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Stupid RCU Tricks: Bug Hunt Number 1

RCU
The following code fragment contains a bug semi-similar to one recently found in the Linux kernel.

 

 

struct foo {
	struct list_head list;
	int key;
	int data;
};

LIST_HEAD(mylist);
DEFINE_SPINLOCK(mylock);
struct foo *cache;

int search(int key, int *data)
{
	struct foo *p;

	rcu_read_lock();
	p = rcu_dereference(cache);
	if (p != NULL && p->key == key)
		goto found;
	list_for_each_entry_rcu(p, &mylist, list)
		if (p->key == key) {
			rcu_assign_pointer(cache, p);
			goto found;
		}
	rcu_read_unlock();
	return -ENOENT;
found:
	*data = p->data;
	rcu_read_unlock();
	return 0;
}

int insert(int key, int data)
{
	struct foo *p = kmalloc(sizeof(*p), GFP_KERNEL);

	if (p == NULL)
		return -ENOMEM;
	p->key = key;
	p->data = data;
	spin_lock(&mylock);
	list_add_rcu(&p->list, &mylist);
	spin_unlock(&mylock);
}

int delete(int key)
{
	struct foo *p;

	spin_lock(&mylock);
	list_for_each_entry(p, &mylist, list)
		if (p->key == key) {
			list_del_rcu(&p->list);
			spin_unlock(&mylock);
			synchronize_rcu();
			kfree(p);
			return 0;
		}
	spin_unlock(&mylock);
	return -ENOENT;
}


Can you find it and fix it?

Comments

( 4 comments )
(Anonymous)
Jun. 6th, 2011 12:51 am (UTC)
What about the other two....
Apart from the bug you mention there is another ... plus a questionable construct.
	if (cache != NULL) {
		p = rcu_dereference(cache);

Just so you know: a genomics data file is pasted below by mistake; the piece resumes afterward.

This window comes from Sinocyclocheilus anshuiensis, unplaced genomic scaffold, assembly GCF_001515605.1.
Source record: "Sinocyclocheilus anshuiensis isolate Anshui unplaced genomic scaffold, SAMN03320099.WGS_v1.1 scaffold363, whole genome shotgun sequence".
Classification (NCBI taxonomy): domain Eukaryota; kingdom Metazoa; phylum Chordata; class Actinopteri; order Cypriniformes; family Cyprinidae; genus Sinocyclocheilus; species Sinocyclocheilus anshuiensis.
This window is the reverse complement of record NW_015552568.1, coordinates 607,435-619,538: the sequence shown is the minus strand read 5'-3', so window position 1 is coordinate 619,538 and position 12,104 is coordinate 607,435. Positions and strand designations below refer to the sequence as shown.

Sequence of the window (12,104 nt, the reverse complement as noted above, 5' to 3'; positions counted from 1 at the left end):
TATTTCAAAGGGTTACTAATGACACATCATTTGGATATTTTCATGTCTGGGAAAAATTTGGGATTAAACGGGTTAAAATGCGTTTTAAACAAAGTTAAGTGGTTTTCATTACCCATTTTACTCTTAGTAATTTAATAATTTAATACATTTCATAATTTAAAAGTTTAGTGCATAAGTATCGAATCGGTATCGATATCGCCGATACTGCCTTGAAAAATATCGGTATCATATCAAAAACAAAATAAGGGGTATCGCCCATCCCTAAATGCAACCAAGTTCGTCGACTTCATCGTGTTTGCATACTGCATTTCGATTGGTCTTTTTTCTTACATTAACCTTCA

if (p->key == key)

If cache can be NULL, then it could be set to NULL immediately after the first test and before the rcu_dereference which would lead to a NULL deref. Fix would be:
        p = rcu_dereference(cache);
        if (p != NULL) {
                if (p->key == key)


Secondly, the "rcu_assign_pointer(cache,p)" is unnecessary (if I understand its purpose correctly). "cache = p" is sufficient.


You only need rcu_assign_pointer of the referenced structure (*p) is only known to be consistent on the current CPU. Seeing we found p in the list, it must be consistent across all CPUs (at least since list_for_each_entry_rcu called rcu_dereference_raw on it) so there is no need for rcu_assign_pointer. Similarly rcu_assign_pointer(XX, NULL) is always pointless.


Or is it simply considered "good style" to alway use rcu_assign_pointer even when it is not needed? Or did I misunderstand something important?

paulmck
Jun. 6th, 2011 03:09 am (UTC)
Good catch!
Indeed, there is an additional bug and your fix is correct -- as you say, my code is vulnerable to to the double-fetch scenario you call out. Thank you — I am updating the code with the fix you suggest.

However, replacing "rcu_assign_pointer(cache,p)" with "cache=p" could potentially allow aggressive compiler and CPU optimizations to mess things up -- although the "p" depends on the list_for_each_entry_rcu(), the assignment to "cache" does not. The compiler would therefore be within its rights to speculate the value to be stored.

Finally, you are correct that rcu_assign_pointer(XX, NULL) is strictly speaking unnecessary, but sparse will yell at you if you use a simple assignment. And rcu_assign_pointer() does optimize out the memory barrier when you assign NULL, so there is no performance penalty for using it. And it can be a most excellent documentation aid. So, yes, "good style".
axboe
Jun. 6th, 2011 02:59 am (UTC)
Example a bit flawed
Paul, the example should be revised a bit to match the cfq-iosched cache problem. The issue was not forgetting to prune the one-hit cache on deletion. I wish it was, since then it would have been found much sooner! However, the one-hit cache was not properly protected. So when killing the item from the linked list and the radix tree, clearing the cache on match was not done inside the lock protecting the other structures.
paulmck
Jun. 6th, 2011 03:10 am (UTC)
Re: Example a bit flawed
Thank you for keeping me honest, Jens!

I will keep the current example, update the description, and pull yours out in a later posting.
( 4 comments )